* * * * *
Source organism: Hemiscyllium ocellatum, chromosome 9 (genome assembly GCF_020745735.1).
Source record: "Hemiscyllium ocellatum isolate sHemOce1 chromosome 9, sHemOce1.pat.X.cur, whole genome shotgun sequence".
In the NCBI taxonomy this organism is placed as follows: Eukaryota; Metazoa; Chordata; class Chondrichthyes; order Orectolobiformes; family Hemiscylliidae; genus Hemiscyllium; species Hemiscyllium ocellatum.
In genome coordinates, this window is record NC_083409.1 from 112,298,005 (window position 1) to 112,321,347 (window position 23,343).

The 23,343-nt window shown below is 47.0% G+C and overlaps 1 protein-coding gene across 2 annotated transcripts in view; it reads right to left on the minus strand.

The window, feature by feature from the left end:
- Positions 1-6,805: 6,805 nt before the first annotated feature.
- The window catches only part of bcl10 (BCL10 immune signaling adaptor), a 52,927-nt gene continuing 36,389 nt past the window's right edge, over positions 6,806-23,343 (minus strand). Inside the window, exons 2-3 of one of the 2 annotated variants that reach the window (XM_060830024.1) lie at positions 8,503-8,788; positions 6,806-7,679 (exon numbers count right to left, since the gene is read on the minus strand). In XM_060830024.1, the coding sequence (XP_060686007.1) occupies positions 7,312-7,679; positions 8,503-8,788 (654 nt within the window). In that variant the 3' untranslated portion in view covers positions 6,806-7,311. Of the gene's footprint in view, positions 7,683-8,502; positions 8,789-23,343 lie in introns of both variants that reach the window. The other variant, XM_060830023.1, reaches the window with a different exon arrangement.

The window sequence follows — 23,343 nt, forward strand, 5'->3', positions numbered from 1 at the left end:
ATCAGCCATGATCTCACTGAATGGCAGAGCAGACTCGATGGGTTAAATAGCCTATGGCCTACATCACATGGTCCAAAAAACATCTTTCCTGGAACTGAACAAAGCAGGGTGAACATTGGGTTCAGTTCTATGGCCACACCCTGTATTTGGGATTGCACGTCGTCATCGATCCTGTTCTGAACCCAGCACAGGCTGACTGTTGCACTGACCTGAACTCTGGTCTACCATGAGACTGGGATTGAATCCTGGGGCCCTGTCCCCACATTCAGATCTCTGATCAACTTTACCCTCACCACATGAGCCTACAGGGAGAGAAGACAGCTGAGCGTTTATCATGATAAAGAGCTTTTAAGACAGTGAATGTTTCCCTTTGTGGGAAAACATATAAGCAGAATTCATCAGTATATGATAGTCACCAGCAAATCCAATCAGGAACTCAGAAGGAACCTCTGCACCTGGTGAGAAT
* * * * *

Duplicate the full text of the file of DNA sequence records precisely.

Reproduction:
Source organism: Hemiscyllium ocellatum, chromosome 9 (genome assembly GCF_020745735.1).
Source record: "Hemiscyllium ocellatum isolate sHemOce1 chromosome 9, sHemOce1.pat.X.cur, whole genome shotgun sequence".
In the NCBI taxonomy this organism is placed as follows: Eukaryota; Metazoa; Chordata; class Chondrichthyes; order Orectolobiformes; family Hemiscylliidae; genus Hemiscyllium; species Hemiscyllium ocellatum.
In genome coordinates, this window is record NC_083409.1 from 112,298,005 (window position 1) to 112,321,347 (window position 23,343).

The 23,343-nt window shown below is 47.0% G+C and overlaps 1 protein-coding gene across 2 annotated transcripts in view; it reads right to left on the minus strand.

The window, feature by feature from the left end:
- Positions 1-6,805: 6,805 nt before the first annotated feature.
- The window catches only part of bcl10 (BCL10 immune signaling adaptor), a 52,927-nt gene continuing 36,389 nt past the window's right edge, over positions 6,806-23,343 (minus strand). Inside the window, exons 2-3 of one of the 2 annotated variants that reach the window (XM_060830024.1) lie at positions 8,503-8,788; positions 6,806-7,679 (exon numbers count right to left, since the gene is read on the minus strand). In XM_060830024.1, the coding sequence (XP_060686007.1) occupies positions 7,312-7,679; positions 8,503-8,788 (654 nt within the window). In that variant the 3' untranslated portion in view covers positions 6,806-7,311. Of the gene's footprint in view, positions 7,683-8,502; positions 8,789-23,343 lie in introns of both variants that reach the window. The other variant, XM_060830023.1, reaches the window with a different exon arrangement.

The window sequence follows — 23,343 nt, forward strand, 5'->3', positions numbered from 1 at the left end:
ATCAGCCATGATCTCACTGAATGGCAGAGCAGACTCGATGGGTTAAATAGCCTATGGCCTACATCACATGGTCCAAAAAACATCTTTCCTGGAACTGAACAAAGCAGGGTGAACATTGGGTTCAGTTCTATGGCCACACCCTGTATTTGGGATTGCACGTCGTCATCGATCCTGTTCTGAACCCAGCACAGGCTGACTGTTGCACTGACCTGAACTCTGGTCTACCATGAGACTGGGATTGAATCCTGGGGCCCTGTCCCCACATTCAGATCTCTGATCAACTTTACCCTCACCACATGAGCCTACAGGGAGAGAAGACAGCTGAGCGTTTATCATGATAAAGAGCTTTTAAGACAGTGAATGTTTCCCTTTGTGGGAAAACATATAAGCAGAATTCATCAGTATATGATAGTCACCAGCAAATCCAATCAGGAACTCAGAAGGAACCTCTGCACCTGGTGAGAAT